Dominating television these days, VJ-turned-actress Maya Ali has made a mark in the entertainment industry with her strong performances and diverse roles, particularly those like her character in Diyar-e-Dil. She’s been around for a mere three years but she’s already garnered immense praise from viewers. The 26-year-old actress, who’s also Maria B’s muse these days, can be seen on TV, on billboards and she’s making a great impression all around.
Ali has worked with some of the most notable figures of the entertainment industry including Sanam Saeed, Ahsan Khan, Osman Khalid Butt, Hamza Ali Abbasi, Haseeb Hassan and Mehreen Jabbar. With popular drama serials like Durr-e-Shahwar, Shanakht, Zid, Diyar-e-Dil and now Mann Mayal under her belt, she has proven herself to be a valuable addition to the pool of modern day actresses.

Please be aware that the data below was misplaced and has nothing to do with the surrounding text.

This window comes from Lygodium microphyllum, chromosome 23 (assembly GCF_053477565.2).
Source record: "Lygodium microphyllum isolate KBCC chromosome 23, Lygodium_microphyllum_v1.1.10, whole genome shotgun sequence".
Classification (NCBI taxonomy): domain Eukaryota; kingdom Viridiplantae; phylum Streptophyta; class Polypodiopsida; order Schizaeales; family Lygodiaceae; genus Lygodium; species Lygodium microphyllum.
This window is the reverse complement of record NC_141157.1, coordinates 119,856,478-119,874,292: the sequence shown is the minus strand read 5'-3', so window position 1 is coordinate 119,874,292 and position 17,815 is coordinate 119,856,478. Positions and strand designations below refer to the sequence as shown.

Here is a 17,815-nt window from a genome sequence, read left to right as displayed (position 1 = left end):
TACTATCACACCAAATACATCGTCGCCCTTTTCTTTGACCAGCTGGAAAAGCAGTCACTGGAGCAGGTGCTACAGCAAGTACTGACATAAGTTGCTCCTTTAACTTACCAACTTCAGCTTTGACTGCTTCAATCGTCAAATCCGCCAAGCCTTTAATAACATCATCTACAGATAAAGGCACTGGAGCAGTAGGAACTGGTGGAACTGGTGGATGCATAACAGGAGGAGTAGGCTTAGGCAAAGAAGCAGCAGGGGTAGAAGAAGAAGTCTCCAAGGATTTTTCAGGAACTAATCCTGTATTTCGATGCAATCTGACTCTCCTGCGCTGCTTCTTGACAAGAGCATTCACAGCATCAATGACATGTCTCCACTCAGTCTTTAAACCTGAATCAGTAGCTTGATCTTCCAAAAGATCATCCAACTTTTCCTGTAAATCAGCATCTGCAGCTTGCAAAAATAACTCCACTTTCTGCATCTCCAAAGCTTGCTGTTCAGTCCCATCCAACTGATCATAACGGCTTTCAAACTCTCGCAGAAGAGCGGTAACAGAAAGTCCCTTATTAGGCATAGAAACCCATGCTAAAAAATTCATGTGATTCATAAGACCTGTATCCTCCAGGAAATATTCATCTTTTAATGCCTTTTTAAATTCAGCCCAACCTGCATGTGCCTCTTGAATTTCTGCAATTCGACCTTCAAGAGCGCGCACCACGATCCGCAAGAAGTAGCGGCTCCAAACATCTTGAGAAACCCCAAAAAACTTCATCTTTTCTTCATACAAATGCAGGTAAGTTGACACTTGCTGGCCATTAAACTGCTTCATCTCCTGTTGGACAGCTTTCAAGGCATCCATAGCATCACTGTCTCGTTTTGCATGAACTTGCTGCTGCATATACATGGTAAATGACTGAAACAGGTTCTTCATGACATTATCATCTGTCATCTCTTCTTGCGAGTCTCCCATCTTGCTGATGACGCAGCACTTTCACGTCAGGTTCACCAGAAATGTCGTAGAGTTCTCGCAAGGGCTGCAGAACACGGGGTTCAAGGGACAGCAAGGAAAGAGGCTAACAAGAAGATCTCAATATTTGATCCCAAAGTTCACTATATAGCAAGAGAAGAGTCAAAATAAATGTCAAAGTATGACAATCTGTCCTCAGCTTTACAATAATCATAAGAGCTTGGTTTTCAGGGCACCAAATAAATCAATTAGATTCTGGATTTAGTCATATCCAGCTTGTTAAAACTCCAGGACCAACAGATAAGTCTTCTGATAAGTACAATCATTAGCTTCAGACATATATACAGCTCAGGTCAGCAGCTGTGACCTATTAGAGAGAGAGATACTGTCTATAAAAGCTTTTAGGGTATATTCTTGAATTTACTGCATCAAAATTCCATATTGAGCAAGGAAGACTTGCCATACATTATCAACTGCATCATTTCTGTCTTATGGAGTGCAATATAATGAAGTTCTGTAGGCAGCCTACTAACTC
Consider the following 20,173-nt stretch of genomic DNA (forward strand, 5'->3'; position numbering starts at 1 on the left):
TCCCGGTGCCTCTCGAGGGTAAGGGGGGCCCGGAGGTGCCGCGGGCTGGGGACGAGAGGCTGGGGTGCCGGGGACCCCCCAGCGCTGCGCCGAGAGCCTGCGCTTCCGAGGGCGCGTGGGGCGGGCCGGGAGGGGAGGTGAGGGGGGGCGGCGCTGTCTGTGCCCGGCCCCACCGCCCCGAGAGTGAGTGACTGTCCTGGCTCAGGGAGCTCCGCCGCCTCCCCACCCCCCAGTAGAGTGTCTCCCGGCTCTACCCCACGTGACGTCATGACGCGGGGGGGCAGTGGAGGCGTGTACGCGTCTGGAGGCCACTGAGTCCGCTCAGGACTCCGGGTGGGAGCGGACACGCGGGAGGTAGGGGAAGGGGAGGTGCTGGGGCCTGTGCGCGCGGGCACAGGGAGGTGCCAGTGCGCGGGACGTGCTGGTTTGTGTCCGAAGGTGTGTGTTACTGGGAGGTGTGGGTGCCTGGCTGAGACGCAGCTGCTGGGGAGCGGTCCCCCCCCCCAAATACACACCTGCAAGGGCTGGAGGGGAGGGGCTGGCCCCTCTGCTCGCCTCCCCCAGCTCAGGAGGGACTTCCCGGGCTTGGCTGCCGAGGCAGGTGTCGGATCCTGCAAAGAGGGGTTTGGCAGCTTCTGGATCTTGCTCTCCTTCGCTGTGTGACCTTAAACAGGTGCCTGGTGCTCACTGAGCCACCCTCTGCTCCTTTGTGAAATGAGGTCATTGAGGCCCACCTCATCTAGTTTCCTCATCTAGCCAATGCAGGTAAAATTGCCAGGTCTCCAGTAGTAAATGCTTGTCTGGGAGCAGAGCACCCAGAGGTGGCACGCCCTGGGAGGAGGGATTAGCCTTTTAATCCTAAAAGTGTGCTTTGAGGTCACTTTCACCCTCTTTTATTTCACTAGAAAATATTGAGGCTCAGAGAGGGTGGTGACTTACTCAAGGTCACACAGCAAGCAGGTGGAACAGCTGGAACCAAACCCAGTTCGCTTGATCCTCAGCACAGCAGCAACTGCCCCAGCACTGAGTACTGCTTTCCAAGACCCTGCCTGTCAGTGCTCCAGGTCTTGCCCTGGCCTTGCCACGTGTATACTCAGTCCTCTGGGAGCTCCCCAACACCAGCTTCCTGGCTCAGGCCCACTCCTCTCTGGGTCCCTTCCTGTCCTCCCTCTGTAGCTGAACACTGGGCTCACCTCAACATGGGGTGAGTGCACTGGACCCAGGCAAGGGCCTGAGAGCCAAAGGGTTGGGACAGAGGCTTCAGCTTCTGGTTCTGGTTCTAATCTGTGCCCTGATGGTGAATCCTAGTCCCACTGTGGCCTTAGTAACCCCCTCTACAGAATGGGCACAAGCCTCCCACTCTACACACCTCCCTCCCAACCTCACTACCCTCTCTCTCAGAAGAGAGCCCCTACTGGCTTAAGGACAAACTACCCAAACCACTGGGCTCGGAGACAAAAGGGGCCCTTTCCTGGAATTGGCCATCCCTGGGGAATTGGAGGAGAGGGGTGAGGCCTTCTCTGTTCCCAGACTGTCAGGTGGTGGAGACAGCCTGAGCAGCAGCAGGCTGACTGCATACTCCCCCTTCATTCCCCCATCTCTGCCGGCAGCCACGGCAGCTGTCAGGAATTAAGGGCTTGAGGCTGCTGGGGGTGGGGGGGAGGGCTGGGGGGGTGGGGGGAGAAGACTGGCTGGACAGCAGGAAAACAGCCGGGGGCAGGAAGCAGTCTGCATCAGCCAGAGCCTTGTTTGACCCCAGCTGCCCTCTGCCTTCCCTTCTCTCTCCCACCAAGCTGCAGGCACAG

Instep talked to the Lahore-based actress to find more about what makes her tick…
Instep: Television seems to be all about pretty faces these days. How much do you think looks matter to become popular as an actor?
Maya Ali: Looks do matter but only to some extent. What I have seen around me is that only those people qualify for acting who clear the auditions. I also gave an audition before making my big break; in fact, even now when I’m offered a role, I am supposed to give the audition first.
Instep: When Mann Mayal began we found Mannu to be a free-spirited girl, who had the guts to express herself in front of everyone, but as she got married she turned into a submissive woman who doesn’t have a voice. The two faces of Mannu don’t correlate; how do you justify the transition in her character?